Guest Editor: J. M. van Ruitenbeek
Beilstein J. Nanotechnol. 2011, 2, 862–871. https://doi.org/10.3762/bjnano.2.95
Received 20 Sep 2011, Accepted 25 Nov 2011, Published 29 Dec 2011
Quantum interference effects offer opportunities to tune the electronic and thermoelectric response of a quantum-scale device over orders of magnitude. Here we focus on single-molecule devices, in which interference features may be strongly affected by both chemical and electronic modifications to the system. Although not always desirable, such a susceptibility offers insight into the importance of “small” terms, such as through-space coupling and many-body charge–charge correlations. Here we investigate the effect of these small terms using different Hamiltonian models with Hückel, gDFTB and many-body theory to calculate the transport through several single-molecule junctions, finding that terms that are generally thought to only slightly perturb the transport instead produce significant qualitative changes in the transport properties. In particular, we show that coupling of multiple interference features in cross-conjugated molecules by through-space coupling will lead to splitting of the features, as can correlation effects. The degeneracy of multiple interference features in cross-conjugated molecules appears to be significantly more sensitive to perturbations than those observed in equivalent cyclic systems and this needs to be considered if such supernodes are required for molecular thermoelectric devices.
Keywords: gDFTB; Hückel model; many-body effects; molecular electronics; quantum interference; thermoelectrics; topology
Destructive interference effects, such as nodes in the transmission function, are a signature of coherence and offer a possible avenue for tuning the transport properties of single-molecule junctions. While not present in all systems, destructive interference features are observed in many common systems. For example, in the meta-substituted Au–benzenedithiol–Au junction the π-electron transmission exhibits a node in the middle of the gap between the highest occupied molecular orbital and lowest unoccupied molecular orbital [1-13], although the total conductance is nonzero, as underlying σ-system transport dominates in the vicinity of the node [8,9]. Through careful design, interference effects can be perturbed by chemical modification or an external electric field [6,14], presenting myriad strategies to control the flow of charge through a molecular circuit. Thermoelectric effects are also strongly influenced by the presence of interference features, and enhancement is predicted in the vicinity of nodes and peaks [15,16]. In certain molecules composed of node-possessing subunits, multiple degenerate interference features may combine to form higher-order nodes (supernodes) and peaks whose thermoelectric enhancement scales as the order of the feature . Supernode-possessing molecules also suppress current over a wide range of energy, suggesting that they may be an important step towards realizing useful molecular devices.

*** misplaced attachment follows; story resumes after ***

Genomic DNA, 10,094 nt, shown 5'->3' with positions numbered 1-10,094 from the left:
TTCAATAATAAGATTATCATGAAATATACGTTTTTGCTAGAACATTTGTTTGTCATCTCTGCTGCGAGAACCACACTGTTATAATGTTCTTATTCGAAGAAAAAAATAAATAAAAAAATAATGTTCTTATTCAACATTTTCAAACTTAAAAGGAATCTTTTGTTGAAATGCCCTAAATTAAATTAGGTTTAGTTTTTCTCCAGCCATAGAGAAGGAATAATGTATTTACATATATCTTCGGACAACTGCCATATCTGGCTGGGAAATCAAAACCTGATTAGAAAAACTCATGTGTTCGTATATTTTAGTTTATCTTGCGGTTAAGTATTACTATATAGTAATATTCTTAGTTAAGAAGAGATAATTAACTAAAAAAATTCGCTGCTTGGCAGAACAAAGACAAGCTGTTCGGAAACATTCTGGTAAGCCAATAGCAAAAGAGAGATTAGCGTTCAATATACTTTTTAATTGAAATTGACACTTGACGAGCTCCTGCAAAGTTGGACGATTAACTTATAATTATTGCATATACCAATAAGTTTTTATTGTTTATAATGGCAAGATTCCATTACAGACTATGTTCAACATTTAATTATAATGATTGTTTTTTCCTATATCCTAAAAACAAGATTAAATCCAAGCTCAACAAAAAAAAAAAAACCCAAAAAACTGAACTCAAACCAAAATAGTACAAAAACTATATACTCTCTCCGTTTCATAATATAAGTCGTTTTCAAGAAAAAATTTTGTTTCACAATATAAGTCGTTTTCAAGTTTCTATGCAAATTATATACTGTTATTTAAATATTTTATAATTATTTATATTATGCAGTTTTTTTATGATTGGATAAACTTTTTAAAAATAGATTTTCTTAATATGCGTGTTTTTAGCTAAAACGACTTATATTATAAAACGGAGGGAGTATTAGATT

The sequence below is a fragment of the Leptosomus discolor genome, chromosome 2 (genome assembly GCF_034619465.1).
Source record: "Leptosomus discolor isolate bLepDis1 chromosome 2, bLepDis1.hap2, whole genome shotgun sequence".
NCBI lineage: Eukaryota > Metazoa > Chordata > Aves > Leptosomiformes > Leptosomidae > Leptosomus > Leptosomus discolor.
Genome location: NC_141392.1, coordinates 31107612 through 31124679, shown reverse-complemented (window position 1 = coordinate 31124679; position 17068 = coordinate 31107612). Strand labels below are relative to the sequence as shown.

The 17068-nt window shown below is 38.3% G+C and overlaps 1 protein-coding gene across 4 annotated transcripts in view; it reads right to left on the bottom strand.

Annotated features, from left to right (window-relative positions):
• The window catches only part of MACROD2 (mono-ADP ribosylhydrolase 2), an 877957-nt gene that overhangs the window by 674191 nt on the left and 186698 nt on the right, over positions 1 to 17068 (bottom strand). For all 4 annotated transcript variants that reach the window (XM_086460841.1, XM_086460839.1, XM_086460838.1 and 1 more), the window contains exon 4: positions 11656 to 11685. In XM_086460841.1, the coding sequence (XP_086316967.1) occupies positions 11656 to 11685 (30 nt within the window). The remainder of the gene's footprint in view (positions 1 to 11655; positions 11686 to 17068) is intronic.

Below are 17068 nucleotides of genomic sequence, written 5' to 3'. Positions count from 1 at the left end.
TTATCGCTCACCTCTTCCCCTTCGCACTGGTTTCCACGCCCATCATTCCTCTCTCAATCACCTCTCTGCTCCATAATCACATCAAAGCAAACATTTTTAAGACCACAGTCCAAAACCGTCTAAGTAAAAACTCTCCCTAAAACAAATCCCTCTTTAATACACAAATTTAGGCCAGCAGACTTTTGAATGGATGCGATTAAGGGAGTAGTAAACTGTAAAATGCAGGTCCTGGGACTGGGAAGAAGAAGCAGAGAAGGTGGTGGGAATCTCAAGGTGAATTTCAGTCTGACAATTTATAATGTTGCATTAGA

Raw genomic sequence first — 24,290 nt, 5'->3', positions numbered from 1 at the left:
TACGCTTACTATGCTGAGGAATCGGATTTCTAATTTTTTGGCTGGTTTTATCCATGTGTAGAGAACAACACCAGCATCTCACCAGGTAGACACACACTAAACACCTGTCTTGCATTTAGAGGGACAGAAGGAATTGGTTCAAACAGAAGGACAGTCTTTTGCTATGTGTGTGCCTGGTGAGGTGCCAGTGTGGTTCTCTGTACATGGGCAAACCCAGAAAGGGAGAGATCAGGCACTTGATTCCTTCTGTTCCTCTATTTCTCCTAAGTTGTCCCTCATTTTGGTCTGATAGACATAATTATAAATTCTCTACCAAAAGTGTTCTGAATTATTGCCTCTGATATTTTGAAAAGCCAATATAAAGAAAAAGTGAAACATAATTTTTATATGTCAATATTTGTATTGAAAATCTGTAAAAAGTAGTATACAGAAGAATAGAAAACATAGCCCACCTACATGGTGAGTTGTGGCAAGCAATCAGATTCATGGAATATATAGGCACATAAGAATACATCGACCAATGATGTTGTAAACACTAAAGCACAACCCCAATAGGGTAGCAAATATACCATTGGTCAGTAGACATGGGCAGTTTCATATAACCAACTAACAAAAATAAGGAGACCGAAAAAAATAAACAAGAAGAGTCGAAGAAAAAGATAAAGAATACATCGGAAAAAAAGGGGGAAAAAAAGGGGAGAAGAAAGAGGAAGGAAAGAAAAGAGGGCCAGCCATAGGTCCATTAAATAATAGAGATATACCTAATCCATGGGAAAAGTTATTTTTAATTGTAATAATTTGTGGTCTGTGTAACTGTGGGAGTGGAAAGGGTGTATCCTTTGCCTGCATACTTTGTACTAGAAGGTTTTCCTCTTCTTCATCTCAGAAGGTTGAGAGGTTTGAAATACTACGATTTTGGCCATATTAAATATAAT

Previous work on supernodes focused on cyclic systems , but the transport properties of both cyclic [17,18] and acyclic [19,20] cross-conjugated molecules have also been predicted to exhibit interference features in experimentally relevant energy ranges. Here we investigate the transport through several acyclic cross-conjugated molecules and show that maintaining degenerate interference features in these systems may be challenging. As a basis for comparison, we use Hückel theory transport calculations to understand what can be expected from the topology alone. Using gDFTB and many-body calculations, we find that the order of the interference feature in acyclic systems can be strongly dependent upon through-space terms and electron correlations.
Transport in a single-molecule junction is often described by using Green’s function approaches, where the elastic transmission is generally calculated as 
Gr(E) is the retarded Green’s function of the junction at energy E, Ga(E) is its conjugate transpose, and ΓL and ΓR are the broadening matrices describing the coupling to the left and right electrodes, respectively. In each of the three theoretical methods discussed below, the differences in the methods manifest themselves as differences in the Green’s functions. The gDFTB and molecular Dyson equation (MDE) many-body methods used in this article are explained in detail in  and , respectively. Here we simply provide a brief overview of the aspects most relevant to transport in the cross-conjugated systems investigated here.
A simple multisite model Hamiltonian can be constructed by representing each relevant atomic orbital of the molecule by an energy α. Between chemically bonded nearest-neighbor sites there are coupling elements, βS and βD, depending on whether sites have single or double bonds between them. For example, in Figure 1, a four-site system is shown.
The Hamiltonian for this system is given by:
In all calculations shown here we set α = 0 eV, βS = −3 eV, and βD = −4 eV. We assume that only a single site couples to each electrode, with coupling strength γ = βS/3 = −1 eV. For this system we have:
The transmission is then calculated by using the nonequilibrium Green’s function formalism assuming the wide-band limit for the density of states of the electrodes and setting
where ρ is the density of states of the electrode, which we set to 1/2π (eV)−1. This value is chosen to approximately reproduce the broadening seen in gDFTB calculations . The purely imaginary tunneling self-energies are given by
and the retarded Green’s function by